PDF of flier, here.
The Incarcerated Workers Organizing Committee (IWOC) is a campaign to defend our Sisters and Brothers locked up and on the inside. The campaign works to build solidarity and aid for those in prison. IWOC works with their families, communities and allies on the outside. From everyday needs to the direct support for prisoner resistance, IWOC works to build the movement against injustice!
Prisoners are on the front lines of the struggle against wage slavery and forced slave labor conditions, where refusal to work while in prison results in inhumane retaliation. The Industrial Workers of the World (IWW) has created IWOC which functions as a liaison for prisoners to organize each other, unionize, and to build solid bridges between prisoners on the inside and fellow workers on the outside. IWOC understands the importance of organizing with prisoners so that prisoners can directly challenge prison slavery, work conditions, and the system itself.
Join Us For Discussion Of IWOC
And It’s Organizing Possibilities In Detroit
Guest speaker is former prisoner and current national organizer for IWOC
Friday June 10th, 7PM
Old St John’s Church, 2120 Russell Street, Detroit
(Russell St south of Gratiot in the Eastern Market district)
IWOC: iwoc.noblogs.com – firstname.lastname@example.org – https://www.facebook.com/incarceratedworkers/
& First of May Anarchist Alliance: m1aa.org – email@example.com – https://www.facebook.com/1MayAA
Statement from our friends and comrades of the Twin Cities General Defense Committee
“The Twin Cities IWW General Defense Committee (GDC) wishes to make known a recent incident of state harassment directed at our organization and allied groups, and our work against police murder and brutality in Minnesota. We encourage our friends, families, co-workers, and all those struggling against injustice to be alert to the possibility of FBI harassment and intimidation. We want those that had hoped we would be scared or slowed down to know that we are just getting started…
…We should remind ourselves, our organizations and communities, of the importance of not cooperating with police or the Feds attempting to get information. They are not on our side, they are not trying to help, even if their questions at first seem innocuous – DON’T TALK TO THE FBI, DON’T TALK TO THE COPS. Do not let them in your home. If you are questioned by the police or the Feds, refuse to answer, ask if you are being held (and if not, leave), demand a lawyer – but whatever you say – SAY NOTHING. If you ARE visited by the police, make certain you tell others, so that everyone knows they’re creeping around.” Continue Reading…
The 4th Precinct: A Black Anarchist’s Perspective on Struggle in Minneapolis’ Northside Streets
by Ikemba Kuti
Pamphlet version here.
“As an anarchist, of African descent, I argue that we need revolutionary struggle controlled by the grassroots and not by top-down leaders. It was the domination of top-down leadership from BLM-Minneapolis, and their seemingly unconscious commitment to the system, that effectively steered Northside community militants away from 1) the encampment, 2) becoming further politicized, and 3) in playing any role in the organizing of their own communities self-determination. Their voices were effectively hushed; just as the system we function under has done for centuries to oppressed people of color.” Continue Reading…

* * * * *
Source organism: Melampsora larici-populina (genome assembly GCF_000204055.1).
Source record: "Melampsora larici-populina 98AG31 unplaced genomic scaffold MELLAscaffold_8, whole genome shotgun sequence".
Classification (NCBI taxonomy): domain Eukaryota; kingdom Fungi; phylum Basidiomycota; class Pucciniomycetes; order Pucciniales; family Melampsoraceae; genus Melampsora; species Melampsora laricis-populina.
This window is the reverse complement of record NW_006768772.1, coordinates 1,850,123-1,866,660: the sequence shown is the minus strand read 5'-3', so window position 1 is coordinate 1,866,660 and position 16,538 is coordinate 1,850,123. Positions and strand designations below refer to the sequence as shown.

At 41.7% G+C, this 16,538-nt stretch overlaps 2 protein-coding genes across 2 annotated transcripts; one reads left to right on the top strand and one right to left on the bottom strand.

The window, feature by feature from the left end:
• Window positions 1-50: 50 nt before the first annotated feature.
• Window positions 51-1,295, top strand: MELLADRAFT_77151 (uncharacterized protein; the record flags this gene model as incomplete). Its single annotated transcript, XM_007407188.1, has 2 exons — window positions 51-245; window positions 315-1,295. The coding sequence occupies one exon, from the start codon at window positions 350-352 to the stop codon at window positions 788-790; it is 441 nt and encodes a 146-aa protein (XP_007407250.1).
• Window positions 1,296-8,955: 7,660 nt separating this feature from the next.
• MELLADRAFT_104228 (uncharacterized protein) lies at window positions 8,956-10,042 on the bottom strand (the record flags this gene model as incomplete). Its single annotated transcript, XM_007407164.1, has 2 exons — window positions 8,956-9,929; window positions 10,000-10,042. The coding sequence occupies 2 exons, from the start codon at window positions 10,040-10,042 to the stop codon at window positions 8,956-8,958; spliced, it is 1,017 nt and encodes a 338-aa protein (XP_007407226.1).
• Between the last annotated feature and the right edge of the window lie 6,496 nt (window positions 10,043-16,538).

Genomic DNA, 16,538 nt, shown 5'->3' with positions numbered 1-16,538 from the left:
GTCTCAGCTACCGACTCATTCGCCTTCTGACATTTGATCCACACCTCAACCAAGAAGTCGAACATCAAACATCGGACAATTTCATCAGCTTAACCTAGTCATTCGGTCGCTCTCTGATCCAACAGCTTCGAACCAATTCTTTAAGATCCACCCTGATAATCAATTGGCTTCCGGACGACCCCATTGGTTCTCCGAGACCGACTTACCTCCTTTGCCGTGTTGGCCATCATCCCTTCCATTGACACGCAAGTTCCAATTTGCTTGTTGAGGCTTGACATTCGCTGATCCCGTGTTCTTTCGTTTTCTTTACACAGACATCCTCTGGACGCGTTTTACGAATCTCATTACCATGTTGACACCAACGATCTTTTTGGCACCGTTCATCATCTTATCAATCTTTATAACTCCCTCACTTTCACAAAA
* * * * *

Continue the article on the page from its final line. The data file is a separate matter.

PDF version here.
Resist the Attacks!
Flint & Detroit Fight Back
by First of May Anarchist Alliance – Detroit Collective
Feb 2, 2016
From Flint to Detroit residents, students and teachers are on the frontlines in defending themselves against attacks by the ruling classes, the politicians and their police. It is the people of Flint who have forced the politicians and media to listen and learn of the Flint water crisis. It has been Students, teachers and their allies who are resisting the breakup of public education and connecting the struggle of DPS to the ongoing crisis facing Detroit beyond the classroom.
Politicians make excuses while regular people offer solutions. As the struggle moves forward we say:
1) Free, clean and safe water for Flint. There is only one solution in Flint: a new water system. The state made this mess, now they need to clean it up. We want safe water to each home and school! Dig up the contaminated pipes and replace those pipes. Whatever it takes until water infrastructure is replaced. We support the creation of mass, collective resistance and the refusal to pay water and utility bills. This also means refunding peoples water payments. No payments for poison.
2) Money and resources for physical and mental health services must be made available to those poisoned by the state, especially children. Instead of paying PR firms, the state should be putting money towards clinics and health initiatives focused on minimizing the effects of poisoning your own people.
3) Down with the Emergency Manager (EM). We must work to undermine the authority and control of the racist and anti-working class EM and the system it serves. We argue for self-organization of the people at the local level, mass organizations for defense of our communities. These new and independent organizations of the people are the alternative to the government at all levels.
4) We oppose privatization and militarization of the distribution of water and resources. All distribution of water and resources must be under popular control at the local level by democratic institutions. The people of Flint must decide on the immediate response! We oppose corporations making profit off of this crisis and we oppose the National Guard, army or police being placed in charge of distribution of water and resources.
5) Hands off students and teachers of the Detroit Public Schools. Support the students who have organized walkouts in solidarity with their teachers. This means no suspensions or punitive actions! Defend all teachers facing harassment, intimidation and threat of firing or legal action! An injury to one is an injury to all!
We’ve gone forward with republishing our agitaional broadsheet. Now renamed, Anarchist Revolution/Revolución Anarquista. The broadsheet reflects the issues, organizing and struggles we and the movements we are a part of are engaged in. The Jan/Feb issue has short articles on struggles in Minneapolis, Detroit & Chicago.
PDF versions are available through this site:
For printed copies please contact us:
Detroit, MI 48215
Send donation or stamp.
By db, First of May Anarchist Alliance Minnesota Collective
What is at Stake in North Minneapolis and #Justice4Jamar